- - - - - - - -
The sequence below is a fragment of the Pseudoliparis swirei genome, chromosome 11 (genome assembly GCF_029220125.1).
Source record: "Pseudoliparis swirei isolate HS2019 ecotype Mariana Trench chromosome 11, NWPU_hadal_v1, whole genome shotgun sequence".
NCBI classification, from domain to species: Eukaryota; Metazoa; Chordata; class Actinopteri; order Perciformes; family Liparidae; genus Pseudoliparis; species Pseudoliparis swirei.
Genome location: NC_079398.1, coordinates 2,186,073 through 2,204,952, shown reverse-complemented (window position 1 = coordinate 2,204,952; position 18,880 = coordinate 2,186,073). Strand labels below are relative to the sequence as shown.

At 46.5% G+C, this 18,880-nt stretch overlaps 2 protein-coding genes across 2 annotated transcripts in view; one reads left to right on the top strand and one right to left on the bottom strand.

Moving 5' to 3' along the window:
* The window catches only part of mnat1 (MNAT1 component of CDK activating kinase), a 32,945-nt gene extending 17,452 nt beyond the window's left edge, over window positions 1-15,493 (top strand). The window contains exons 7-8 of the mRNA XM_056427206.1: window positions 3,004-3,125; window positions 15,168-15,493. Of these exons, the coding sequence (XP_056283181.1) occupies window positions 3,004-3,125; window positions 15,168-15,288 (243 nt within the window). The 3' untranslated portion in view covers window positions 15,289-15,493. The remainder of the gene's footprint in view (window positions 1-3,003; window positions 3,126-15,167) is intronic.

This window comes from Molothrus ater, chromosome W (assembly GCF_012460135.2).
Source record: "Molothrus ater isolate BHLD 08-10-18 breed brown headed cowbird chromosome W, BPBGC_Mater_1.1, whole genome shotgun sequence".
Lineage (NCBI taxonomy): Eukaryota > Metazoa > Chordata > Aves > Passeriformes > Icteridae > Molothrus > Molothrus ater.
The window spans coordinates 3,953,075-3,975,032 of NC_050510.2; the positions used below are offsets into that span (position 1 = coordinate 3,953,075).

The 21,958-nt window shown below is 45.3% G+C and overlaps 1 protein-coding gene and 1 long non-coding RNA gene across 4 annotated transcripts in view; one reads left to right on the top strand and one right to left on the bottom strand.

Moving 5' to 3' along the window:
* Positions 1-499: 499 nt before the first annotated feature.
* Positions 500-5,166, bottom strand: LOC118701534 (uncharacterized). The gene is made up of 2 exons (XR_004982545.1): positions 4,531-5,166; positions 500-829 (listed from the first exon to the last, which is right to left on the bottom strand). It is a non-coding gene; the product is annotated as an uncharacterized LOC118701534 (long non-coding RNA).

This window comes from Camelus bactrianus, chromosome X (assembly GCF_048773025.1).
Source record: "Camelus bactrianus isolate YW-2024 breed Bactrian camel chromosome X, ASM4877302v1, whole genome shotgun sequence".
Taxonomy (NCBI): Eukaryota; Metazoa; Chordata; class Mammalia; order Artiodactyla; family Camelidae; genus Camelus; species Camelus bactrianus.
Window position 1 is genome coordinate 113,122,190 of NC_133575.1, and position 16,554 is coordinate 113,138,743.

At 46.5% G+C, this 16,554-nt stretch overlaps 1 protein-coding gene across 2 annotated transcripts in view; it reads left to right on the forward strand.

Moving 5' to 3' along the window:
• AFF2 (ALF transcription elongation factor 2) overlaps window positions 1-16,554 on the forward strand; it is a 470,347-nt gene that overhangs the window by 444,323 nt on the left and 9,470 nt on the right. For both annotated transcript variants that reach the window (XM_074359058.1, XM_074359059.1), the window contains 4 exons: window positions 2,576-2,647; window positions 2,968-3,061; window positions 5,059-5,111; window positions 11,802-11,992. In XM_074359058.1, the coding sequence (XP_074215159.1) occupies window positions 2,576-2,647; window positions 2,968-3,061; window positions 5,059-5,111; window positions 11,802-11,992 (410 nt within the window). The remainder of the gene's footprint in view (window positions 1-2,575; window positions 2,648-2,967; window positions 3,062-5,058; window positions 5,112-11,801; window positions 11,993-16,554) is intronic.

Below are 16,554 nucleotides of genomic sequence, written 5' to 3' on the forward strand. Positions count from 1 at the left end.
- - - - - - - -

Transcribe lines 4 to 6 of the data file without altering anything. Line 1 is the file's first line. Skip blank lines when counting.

Genome location: NC_079398.1, coordinates 2,186,073 through 2,204,952, shown reverse-complemented (window position 1 = coordinate 2,204,952; position 18,880 = coordinate 2,186,073). Strand labels below are relative to the sequence as shown.

At 46.5% G+C, this 18,880-nt stretch overlaps 2 protein-coding genes across 2 annotated transcripts in view; one reads left to right on the top strand and one right to left on the bottom strand.

Moving 5' to 3' along the window: